Wednesday, February 01, 2017

Reading classics of antiquity: De vita Caesarum


Quo vadis? (1951). Peter Ustinov as Emperor Nero.

Suetonius: De vita Caesarum
The Twelve Caesars. Written in Rome. Written AD 121. Written in Latin. Covers Julius Caesar and the first 11 emperors of the Roman Empire. Originally published on papyrus in the scroll format (in tomes / volumines). Read in Finnish:
Suetonius: Rooman keisarien elämäkertoja. Translated into Finnish by J. A. Hollo. Introduction by Edwin Linkomies. Series: Antiikin klassikot. 445 p. Helsinki / Porvoo: WSOY, 1960.

One year ago I started to read systematically classics of antiquity, ignoring only the (all too few) classics I had read before, such as Homer's Iliad and Odyssey. There can be no better reading project. These works are still models of wisdom, excitement, wit, and style.

Suetonius, the secretary of emperor Hadrian, is not one of the finest and noblest of the classic authors. His weightiest surviving work discusses the twelve first rulers of imperial Rome. Julius Caesar was not the first emperor, but he was pontifex maximus, the absolute ruler, worshipped as God, and a model for his followers. Augustus was his immediate successor, but after these two great leaders there was a procession of tyrants: Tiberius, Caligula, Claudius, Nero, and from the year of the four emperors, Galba, Otho, Vitellius, and Vespasian, and another short-lived emperor, Vitellius. The book ends with the beginning of the Flavian dynasty: Vespasian, Titus, and Domitian, after whose murder started the era of the five good emperors, not discussed here.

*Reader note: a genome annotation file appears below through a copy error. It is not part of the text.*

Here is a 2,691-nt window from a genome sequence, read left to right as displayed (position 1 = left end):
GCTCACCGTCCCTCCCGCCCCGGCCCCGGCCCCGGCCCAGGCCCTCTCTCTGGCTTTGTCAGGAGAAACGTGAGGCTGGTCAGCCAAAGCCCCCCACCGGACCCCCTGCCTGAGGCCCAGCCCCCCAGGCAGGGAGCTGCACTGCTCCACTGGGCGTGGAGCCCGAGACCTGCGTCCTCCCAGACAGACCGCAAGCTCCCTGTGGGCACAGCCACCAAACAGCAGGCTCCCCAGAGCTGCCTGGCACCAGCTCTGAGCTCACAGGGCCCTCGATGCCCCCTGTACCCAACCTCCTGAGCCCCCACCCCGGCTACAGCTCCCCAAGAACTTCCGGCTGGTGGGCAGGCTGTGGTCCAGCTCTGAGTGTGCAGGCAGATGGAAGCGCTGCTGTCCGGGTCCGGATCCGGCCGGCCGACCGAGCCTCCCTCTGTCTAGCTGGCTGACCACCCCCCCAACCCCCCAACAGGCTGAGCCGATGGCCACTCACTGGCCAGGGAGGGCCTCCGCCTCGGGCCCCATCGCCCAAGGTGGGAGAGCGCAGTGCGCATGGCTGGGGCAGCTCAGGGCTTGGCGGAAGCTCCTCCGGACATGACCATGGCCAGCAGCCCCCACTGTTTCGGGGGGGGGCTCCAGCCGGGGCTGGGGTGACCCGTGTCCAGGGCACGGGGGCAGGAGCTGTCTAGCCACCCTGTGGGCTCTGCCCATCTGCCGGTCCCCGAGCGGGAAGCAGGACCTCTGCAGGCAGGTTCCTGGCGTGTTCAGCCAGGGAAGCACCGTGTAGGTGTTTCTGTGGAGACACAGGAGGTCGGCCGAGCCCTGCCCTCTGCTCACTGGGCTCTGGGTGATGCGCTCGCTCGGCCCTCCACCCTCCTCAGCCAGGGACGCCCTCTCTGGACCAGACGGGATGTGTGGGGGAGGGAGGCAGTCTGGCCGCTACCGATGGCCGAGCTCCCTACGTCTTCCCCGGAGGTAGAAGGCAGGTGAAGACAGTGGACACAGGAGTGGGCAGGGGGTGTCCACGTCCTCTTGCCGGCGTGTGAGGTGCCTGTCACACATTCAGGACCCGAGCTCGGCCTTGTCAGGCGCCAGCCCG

There is a "rise and fall" arch in this book, though written in the period of the five good emperors. The book is full of salacious detail which would not be out of place in tabloid press or in an anthology of pornography. At the same time it is very well written. Suetonius is the original source of the story of Nero burning the city of Rome while singing about the siege of Troy dressed in an appropriate period costume.

Some classical writers of antiquity considered the golden age of Rome having ended already after the defeat of Carthage (Third Punic War, 146 BC). As long as Rome had an enemy such as Carthage it achieved grandeur. Decadence started, slowly at first, after the victory. Be it as it may, the quartet Tiberius, Caligula, Claudius, and Nero represent the nadir of decadence in the history of mankind, in full vile detail exposed in this book.

Reading books on the development leading to Pax Romana brings to mind current concerns about the destiny of Pax Americana now with a leader certain traits of whose are similar to the decadent leaders of antiquity.

The book is written in brisk, vigorous style, full of witty quotes and verses of poems, including the famous remark of Nero's before his suicide, "Qualis artifex pero" ("What an artist dies in me" / "Millaisen taiteilijan maailma nyt menettääkään").

The Finnish translation by J. A. Hollo is witty, lively, and a page-turner.

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